Monday, June 11, 2012

Two Things

One of the best pieces of writing advice I've ever read is to never say one thing, always say two. In the dialogue chapter from Sol Stein's How to Grow a Novel, he says that well-written dialogue isn't natural (although perhaps the best-written dialogue may seem that way). Dialogue from a novel must reveal something about the character, or the motivation, or the relationship between the characters. It can't ever just mean what it says.

Although the advice makes sense to me, I didn't really believe how important it was to say have that extra layer of meaning until I started reading other novels with that in mind. When I started to pay attention to parts of books I found boring, it turned out that they dragged most when they meant what they said, and only what they said. Until I took that to heart, I thought I wrote good dialogue, that I had a good ear for natural speech. But years of reading court transcripts, particularly my own, show that natural speech is the farthest thing you would want to read in a novel. There is a morbid fascination with seeing how many times per sentence one person can say "okay" (I average 2.3 per sentence), that train-wreck impulse doesn't propel people to purchase books, I imagine.

I think that the say-two-things rule makes writing better across all entertainment mediums, not just novels. The emails, blog posts, and tweets I'm most proud of are the ones I can cram as many different subtexts into as the words can hold. I suppose that why I enjoy dirty jokes so much--manage a double entendre, and that's already two things right there. See? You thought I was warped from spending countless formative hours watching Beavis and Butthead, but in fact I'm being literary, pursuing density of thought and speech.

 But sometimes density doesn't always serve. I wanted to blog about my fish tank, just because I spent a bunch of time scrubbing it out so it was on my mind.  And I'm sure if I thought about it long enough, I could come up with some literary motif or moral lesson about cleaning the tank, perhaps something about reflections or about the importance of balancing fish and plants to maintain the environment.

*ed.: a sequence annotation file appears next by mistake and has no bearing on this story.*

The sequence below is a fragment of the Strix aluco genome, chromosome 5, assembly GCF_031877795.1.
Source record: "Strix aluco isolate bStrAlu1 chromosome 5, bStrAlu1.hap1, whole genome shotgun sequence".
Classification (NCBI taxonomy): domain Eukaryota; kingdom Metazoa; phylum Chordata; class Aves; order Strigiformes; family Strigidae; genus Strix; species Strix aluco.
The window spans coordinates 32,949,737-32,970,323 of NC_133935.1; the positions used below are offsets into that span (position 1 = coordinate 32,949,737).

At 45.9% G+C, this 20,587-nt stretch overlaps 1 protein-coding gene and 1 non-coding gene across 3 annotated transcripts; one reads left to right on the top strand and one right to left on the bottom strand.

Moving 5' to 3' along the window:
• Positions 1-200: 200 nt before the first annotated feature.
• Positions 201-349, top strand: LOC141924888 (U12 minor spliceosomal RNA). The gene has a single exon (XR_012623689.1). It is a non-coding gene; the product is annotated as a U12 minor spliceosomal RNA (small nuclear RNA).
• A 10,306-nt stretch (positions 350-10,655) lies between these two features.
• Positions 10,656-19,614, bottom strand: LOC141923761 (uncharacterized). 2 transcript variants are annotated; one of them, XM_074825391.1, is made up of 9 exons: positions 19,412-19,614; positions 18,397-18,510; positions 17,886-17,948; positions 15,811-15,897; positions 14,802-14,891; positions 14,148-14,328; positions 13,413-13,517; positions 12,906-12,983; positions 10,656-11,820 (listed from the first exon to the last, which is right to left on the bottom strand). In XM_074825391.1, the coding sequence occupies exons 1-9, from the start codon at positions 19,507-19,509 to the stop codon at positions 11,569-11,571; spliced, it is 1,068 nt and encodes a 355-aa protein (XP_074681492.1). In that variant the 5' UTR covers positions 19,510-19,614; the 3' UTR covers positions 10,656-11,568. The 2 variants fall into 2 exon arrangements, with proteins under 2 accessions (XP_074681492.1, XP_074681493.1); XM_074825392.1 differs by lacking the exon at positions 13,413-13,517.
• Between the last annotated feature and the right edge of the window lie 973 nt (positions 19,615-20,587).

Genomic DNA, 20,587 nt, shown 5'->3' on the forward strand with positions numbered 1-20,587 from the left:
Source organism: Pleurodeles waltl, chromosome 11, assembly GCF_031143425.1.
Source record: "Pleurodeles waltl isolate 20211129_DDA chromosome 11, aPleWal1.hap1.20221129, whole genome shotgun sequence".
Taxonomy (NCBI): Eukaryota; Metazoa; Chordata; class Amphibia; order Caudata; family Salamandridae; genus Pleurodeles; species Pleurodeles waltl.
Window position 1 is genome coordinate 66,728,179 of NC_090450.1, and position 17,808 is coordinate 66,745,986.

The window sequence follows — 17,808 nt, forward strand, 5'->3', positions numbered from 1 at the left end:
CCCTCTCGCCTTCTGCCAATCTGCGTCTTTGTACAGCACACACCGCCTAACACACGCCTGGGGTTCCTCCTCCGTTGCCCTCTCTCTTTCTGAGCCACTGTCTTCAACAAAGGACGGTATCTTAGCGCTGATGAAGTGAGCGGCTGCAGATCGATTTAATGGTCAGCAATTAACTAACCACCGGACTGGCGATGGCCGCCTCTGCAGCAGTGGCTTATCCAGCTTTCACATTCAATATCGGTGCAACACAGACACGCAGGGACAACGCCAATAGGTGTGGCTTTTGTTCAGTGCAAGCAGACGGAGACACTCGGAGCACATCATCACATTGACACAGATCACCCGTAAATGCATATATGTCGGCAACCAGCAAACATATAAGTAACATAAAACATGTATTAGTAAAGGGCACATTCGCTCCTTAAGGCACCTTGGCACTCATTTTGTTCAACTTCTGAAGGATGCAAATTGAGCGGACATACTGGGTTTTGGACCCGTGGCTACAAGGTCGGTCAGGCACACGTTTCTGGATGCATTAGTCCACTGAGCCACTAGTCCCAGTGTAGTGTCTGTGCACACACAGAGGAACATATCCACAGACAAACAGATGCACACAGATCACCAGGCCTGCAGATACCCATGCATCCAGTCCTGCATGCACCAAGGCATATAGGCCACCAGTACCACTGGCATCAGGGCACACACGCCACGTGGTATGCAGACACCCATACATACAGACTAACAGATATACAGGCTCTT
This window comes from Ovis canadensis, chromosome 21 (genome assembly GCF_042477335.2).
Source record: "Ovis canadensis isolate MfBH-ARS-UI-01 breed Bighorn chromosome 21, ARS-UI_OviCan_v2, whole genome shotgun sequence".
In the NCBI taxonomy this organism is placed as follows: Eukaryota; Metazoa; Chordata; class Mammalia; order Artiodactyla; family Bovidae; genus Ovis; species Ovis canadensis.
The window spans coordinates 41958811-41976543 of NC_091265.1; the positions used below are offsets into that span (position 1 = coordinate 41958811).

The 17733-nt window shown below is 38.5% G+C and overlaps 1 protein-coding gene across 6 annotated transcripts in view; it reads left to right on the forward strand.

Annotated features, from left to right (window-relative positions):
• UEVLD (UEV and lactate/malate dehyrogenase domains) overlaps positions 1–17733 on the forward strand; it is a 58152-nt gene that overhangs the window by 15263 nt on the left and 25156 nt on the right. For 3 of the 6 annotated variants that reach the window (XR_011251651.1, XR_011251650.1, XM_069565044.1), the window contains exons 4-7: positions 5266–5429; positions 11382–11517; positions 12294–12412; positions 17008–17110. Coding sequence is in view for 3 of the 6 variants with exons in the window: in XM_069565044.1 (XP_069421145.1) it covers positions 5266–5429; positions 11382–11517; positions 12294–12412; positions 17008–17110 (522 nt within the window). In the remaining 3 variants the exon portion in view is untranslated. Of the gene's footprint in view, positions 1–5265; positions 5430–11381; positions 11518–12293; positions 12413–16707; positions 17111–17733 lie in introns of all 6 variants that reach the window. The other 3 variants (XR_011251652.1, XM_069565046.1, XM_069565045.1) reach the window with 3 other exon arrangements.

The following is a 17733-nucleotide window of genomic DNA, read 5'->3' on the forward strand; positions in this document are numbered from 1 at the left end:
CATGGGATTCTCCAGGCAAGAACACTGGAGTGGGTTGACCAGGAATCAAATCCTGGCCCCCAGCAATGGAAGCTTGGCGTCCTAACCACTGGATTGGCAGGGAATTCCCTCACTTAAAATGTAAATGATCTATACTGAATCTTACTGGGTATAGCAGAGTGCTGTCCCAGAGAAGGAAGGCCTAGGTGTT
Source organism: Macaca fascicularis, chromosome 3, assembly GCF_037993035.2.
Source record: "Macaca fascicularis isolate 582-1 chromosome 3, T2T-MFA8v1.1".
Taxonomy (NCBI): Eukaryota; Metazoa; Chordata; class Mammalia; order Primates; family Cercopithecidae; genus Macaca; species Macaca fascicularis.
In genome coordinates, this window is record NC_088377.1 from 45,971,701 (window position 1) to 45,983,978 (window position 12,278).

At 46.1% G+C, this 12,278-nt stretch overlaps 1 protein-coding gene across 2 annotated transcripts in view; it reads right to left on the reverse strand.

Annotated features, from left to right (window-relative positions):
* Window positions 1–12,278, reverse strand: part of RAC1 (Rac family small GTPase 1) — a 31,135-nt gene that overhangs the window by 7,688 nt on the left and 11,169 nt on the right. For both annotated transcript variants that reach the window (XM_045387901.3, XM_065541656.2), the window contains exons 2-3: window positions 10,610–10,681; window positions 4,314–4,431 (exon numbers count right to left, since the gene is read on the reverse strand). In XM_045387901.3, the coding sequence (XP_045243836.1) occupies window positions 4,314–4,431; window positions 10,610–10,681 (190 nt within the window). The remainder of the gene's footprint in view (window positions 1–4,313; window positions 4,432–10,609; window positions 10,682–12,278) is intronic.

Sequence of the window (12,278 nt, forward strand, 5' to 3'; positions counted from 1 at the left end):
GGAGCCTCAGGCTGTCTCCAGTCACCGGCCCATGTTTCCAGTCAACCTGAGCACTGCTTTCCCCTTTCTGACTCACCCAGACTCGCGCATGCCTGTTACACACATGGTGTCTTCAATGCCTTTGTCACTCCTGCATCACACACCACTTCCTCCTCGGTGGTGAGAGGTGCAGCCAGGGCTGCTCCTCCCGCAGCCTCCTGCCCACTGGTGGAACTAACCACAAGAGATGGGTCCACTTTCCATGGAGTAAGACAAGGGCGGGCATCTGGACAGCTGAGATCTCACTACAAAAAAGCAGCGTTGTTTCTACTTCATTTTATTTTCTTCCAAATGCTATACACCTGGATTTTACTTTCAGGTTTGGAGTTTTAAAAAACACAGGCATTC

But it all seemed pretty contrived, and I was afraid that the reflection theme might make people notice that my tank reflects a living room as untidy as the algae-coated tank. And really, the whole point of the fish tank is because it's a mental oasis, a quiet place to zone out, follow the fish, watch the soft stream from the bubblers. To relax.

So because I've been feeling relaxed and happy, and because I want to share something I enjoy, I only have one real thing to say today, and that is:

Look at my fish!
36-gallon tank, natural driftwood, 8 plants, 2 angels, 7 glowlight tetras, 3 emerald corydoras,
and at least 2, possibly 3 otocinclus catfish (they're hard to spot)

1 comment:

  1. I love watching pilots of tv shows with an eye towards the dialogue. They've got to do a ton:

    1) introduce all the characters and conflicts
    2) set up and then resolve an arc for a 45 minute show
    3) set up and foreshadow an arc for an entire series
    4) set up and foreshadow an arc for a 7 year run

    In order to do all of that, every single line of dialogue is doing two or three or four things: a character fights with his wife, and in two lines we learn that
    * he's married
    * he's corrupt at work
    * he's honest at home
    * his wife knows that he's corrupt at work
    * he puts his kids before anything else
    * etc.

    That's a heck of a brief on two characters, and yet it can be done in two lines.

    The dataset you get is preselected to be awesome: obviously this pilot was good enough to be made into a show!

    ...and, further, because the process of getting a show signed takes so long, the writer has usually been polishing his gem for years (as opposed to a typical episode, which is "broken" in the writer's room about 7 days before filming starts, I think).

    I love The Shield, and the pilot was a good example of this. Others work as well.